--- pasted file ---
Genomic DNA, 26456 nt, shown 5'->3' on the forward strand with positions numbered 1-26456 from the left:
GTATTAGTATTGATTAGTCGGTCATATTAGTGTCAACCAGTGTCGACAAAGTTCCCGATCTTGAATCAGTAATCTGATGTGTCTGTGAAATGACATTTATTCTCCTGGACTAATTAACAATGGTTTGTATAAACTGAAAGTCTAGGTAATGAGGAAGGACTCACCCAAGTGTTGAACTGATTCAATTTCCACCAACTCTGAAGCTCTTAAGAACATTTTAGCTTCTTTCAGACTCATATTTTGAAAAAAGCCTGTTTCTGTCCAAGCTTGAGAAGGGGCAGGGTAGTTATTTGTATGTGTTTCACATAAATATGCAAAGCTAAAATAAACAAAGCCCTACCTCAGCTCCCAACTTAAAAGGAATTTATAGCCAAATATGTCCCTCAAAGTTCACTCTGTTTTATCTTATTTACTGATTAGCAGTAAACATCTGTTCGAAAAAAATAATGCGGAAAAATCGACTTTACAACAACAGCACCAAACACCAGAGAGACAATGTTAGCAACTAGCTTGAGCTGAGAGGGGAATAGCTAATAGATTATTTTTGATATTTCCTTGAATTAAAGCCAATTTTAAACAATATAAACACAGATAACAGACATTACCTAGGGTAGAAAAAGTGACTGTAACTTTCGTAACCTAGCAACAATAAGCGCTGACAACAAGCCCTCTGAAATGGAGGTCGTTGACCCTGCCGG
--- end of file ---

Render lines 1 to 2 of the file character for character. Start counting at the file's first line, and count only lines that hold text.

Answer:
Genomic DNA, 26456 nt, shown 5'->3' on the forward strand with positions numbered 1-26456 from the left:
GTATTAGTATTGATTAGTCGGTCATATTAGTGTCAACCAGTGTCGACAAAGTTCCCGATCTTGAATCAGTAATCTGATGTGTCTGTGAAATGACATTTATTCTCCTGGACTAATTAACAATGGTTTGTATAAACTGAAAGTCTAGGTAATGAGGAAGGACTCACCCAAGTGTTGAACTGATTCAATTTCCACCAACTCTGAAGCTCTTAAGAACATTTTAGCTTCTTTCAGACTCATATTTTGAAAAAAGCCTGTTTCTGTCCAAGCTTGAGAAGGGGCAGGGTAGTTATTTGTATGTGTTTCACATAAATATGCAAAGCTAAAATAAACAAAGCCCTACCTCAGCTCCCAACTTAAAAGGAATTTATAGCCAAATATGTCCCTCAAAGTTCACTCTGTTTTATCTTATTTACTGATTAGCAGTAAACATCTGTTCGAAAAAAATAATGCGGAAAAATCGACTTTACAACAACAGCACCAAACACCAGAGAGACAATGTTAGCAACTAGCTTGAGCTGAGAGGGGAATAGCTAATAGATTATTTTTGATATTTCCTTGAATTAAAGCCAATTTTAAACAATATAAACACAGATAACAGACATTACCTAGGGTAGAAAAAGTGACTGTAACTTTCGTAACCTAGCAACAATAAGCGCTGACAACAAGCCCTCTGAAATGGAGGTCGTTGACCCTGCCGG